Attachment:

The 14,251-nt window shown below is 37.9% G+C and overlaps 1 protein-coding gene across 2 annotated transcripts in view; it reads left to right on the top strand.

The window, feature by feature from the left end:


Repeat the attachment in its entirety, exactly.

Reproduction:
The 14,251-nt window shown below is 37.9% G+C and overlaps 1 protein-coding gene across 2 annotated transcripts in view; it reads left to right on the top strand.

The window, feature by feature from the left end: